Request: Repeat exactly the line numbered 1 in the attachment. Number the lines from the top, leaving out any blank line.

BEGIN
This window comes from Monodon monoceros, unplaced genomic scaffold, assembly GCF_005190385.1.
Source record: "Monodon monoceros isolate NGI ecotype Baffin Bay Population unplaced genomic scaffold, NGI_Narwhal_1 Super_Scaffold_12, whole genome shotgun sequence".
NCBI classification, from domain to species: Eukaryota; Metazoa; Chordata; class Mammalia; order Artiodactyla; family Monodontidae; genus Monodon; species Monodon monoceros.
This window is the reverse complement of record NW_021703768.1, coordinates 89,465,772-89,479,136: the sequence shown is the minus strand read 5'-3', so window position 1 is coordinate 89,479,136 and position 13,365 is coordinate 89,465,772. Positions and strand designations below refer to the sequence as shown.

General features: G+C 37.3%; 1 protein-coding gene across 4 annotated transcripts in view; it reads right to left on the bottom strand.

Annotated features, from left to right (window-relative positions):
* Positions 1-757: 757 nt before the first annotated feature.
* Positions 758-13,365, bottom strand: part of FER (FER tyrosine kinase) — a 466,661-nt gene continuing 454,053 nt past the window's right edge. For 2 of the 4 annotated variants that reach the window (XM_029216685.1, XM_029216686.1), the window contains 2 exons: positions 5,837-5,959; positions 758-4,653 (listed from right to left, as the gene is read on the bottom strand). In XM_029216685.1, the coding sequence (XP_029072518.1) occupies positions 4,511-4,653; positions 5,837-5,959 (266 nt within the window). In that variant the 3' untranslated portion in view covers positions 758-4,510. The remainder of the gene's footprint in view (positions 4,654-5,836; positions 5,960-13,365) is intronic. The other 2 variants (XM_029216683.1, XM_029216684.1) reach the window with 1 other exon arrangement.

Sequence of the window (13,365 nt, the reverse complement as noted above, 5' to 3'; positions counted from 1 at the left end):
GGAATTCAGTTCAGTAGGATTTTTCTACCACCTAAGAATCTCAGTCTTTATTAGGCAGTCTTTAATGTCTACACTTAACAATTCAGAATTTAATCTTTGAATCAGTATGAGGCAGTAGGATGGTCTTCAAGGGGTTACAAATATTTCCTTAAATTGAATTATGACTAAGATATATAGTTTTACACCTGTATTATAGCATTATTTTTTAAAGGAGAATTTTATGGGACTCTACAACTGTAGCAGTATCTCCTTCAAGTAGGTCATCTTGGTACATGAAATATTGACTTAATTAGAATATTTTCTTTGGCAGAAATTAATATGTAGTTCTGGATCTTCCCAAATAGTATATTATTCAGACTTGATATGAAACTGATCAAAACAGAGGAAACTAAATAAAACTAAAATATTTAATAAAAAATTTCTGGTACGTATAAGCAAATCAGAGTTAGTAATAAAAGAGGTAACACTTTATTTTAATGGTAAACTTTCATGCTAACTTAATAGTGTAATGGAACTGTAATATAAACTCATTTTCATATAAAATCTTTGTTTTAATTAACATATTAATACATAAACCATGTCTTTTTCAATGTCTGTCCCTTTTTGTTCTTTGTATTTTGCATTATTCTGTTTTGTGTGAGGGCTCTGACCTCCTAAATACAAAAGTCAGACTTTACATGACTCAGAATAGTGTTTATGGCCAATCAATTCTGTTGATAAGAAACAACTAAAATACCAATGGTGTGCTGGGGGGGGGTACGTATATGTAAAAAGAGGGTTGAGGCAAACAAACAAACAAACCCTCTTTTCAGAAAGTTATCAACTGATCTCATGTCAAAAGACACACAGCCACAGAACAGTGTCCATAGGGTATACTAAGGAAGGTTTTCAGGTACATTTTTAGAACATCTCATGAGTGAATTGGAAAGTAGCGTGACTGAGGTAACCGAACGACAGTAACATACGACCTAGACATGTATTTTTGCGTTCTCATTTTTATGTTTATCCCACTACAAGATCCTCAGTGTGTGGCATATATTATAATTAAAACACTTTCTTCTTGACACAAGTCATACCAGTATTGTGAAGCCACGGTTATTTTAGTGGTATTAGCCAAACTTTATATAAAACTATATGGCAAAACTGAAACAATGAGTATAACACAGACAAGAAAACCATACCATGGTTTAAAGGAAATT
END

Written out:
This window comes from Monodon monoceros, unplaced genomic scaffold, assembly GCF_005190385.1.